South Fork Commuter Connection Will Officially Launch on March 4

From left, LIRR president Phil Eng, LIRR executive vice president Elisa Picca and Assemblyman Fred W. Thiele Jr. on the platform of the Hampton Bays train station, which is the third eastbound stop on the South Fork Commuter Connection. Christine Sampson photo

Claire Watts and Jeff Neubauer have high hopes for the South Fork Commuter Connection.

Ms. Watts, a paralegal who has worked at Southampton Town Hall for 16 years, was a frequent rider on a previous Long Island Rail Road commuter service that was put in place about a decade ago while County Road 39 was being widened.

“I loved it. I thought it was great,” Ms. Watts, who lives in Rocky Point, recalled. “I went from Speonk to Southampton, and I was taking a class at the time, so I did my homework on the train. There was no problem to park, and the trains were on time and comfortable.”

She’s looking forward to trying them again when the South Fork Commuter Connection, a system of extra morning and afternoon LIRR trains and local shuttle buses serving East Hampton and Southampton towns, officially launches on March 4.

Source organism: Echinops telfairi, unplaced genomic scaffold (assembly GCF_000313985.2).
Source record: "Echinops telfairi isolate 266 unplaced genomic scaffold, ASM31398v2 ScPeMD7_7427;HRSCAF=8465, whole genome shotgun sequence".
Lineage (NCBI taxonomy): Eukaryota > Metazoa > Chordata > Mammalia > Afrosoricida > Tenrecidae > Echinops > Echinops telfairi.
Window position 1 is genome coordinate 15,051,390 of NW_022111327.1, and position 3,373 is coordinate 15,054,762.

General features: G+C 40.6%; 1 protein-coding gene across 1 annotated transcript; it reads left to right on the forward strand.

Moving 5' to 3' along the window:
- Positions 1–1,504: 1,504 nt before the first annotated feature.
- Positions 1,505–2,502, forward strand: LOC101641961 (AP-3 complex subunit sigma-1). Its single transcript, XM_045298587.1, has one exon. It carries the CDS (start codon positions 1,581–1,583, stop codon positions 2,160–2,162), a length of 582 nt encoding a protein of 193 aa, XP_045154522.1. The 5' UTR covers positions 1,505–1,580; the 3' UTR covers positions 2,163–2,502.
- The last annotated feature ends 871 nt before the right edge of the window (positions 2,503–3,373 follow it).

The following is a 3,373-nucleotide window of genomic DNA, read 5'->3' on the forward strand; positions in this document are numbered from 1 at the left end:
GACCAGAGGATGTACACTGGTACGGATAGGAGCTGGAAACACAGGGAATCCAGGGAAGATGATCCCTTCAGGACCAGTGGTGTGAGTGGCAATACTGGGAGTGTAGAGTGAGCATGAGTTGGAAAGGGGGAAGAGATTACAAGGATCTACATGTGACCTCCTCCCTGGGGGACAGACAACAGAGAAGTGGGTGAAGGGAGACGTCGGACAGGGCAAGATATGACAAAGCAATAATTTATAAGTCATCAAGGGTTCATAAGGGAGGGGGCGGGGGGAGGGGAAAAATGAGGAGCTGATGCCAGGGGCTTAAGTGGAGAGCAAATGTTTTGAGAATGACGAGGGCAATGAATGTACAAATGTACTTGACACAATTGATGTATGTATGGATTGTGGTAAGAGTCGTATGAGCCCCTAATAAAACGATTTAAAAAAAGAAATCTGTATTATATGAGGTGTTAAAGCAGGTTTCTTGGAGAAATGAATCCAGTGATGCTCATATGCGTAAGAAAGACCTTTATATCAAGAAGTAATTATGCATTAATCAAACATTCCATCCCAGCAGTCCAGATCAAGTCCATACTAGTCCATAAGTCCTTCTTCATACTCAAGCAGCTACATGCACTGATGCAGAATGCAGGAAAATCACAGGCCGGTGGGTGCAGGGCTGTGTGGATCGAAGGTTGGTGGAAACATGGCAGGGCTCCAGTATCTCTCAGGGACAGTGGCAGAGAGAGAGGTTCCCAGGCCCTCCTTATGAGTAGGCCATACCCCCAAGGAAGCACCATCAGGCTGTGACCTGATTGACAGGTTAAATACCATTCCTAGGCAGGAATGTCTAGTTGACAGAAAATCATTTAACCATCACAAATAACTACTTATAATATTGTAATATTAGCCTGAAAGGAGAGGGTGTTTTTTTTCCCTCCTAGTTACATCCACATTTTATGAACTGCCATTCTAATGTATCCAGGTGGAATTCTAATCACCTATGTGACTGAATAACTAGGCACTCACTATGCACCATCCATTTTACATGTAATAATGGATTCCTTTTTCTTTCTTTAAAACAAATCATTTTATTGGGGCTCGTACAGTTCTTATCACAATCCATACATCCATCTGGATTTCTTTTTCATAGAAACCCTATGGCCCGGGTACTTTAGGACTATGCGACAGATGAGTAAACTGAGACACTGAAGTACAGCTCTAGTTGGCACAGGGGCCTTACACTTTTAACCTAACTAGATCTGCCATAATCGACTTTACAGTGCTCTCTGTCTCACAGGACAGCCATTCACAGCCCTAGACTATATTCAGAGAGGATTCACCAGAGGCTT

Ms. Watts’s wintertime commute by car takes about an hour, but in summer traffic it’s longer — two hours each way, depending on the day. The morning train from Speonk to Southampton will take 29 minutes.

“Oh my goodness. It’s gotten progressively worse,” she said. “I think more people are coming out this way than they used to. One day, I think I was almost in tears. It becomes very frustrating.”

Mr. Neubauer, a special education teacher at the Bridgehampton School, said he’s excited about having the commuter train option. His 16-mile drive to work from East Quogue can take at least an hour in the spring and summer; the train from Hampton Bays to Bridgehampton will take 18 minutes. He said he also likes the pre-tax paycheck deduction, or “flex” account he can set up with his employer, to pay his fare, which will be $4.25 each way.

“Especially with traffic all year around, it is a great option for all the teachers,” Mr. Neubauer said. “I also liked the idea of the flex accounts to help reduce the price of a round trip. All in all, I think it is a great way to help reduce the stress of getting out east. … It is also reliable and I don’t have to deal with the stop and go traffic. Maybe I can even get some work done as well.”

There is one caveat in Ms. Watt’s plan to try the new system: the shuttle bus times from the Southampton train station into the village don’t line up exactly with her work schedule. Tom Neely, Southampton Town’s director of public transportation and traffic safety, has publicly said there may still be adjustments made to the shuttle bus schedules.

“We’re going to see what we can do to tweak it a little bit, or maybe tweak my hours a little bit,” Ms. Watts said.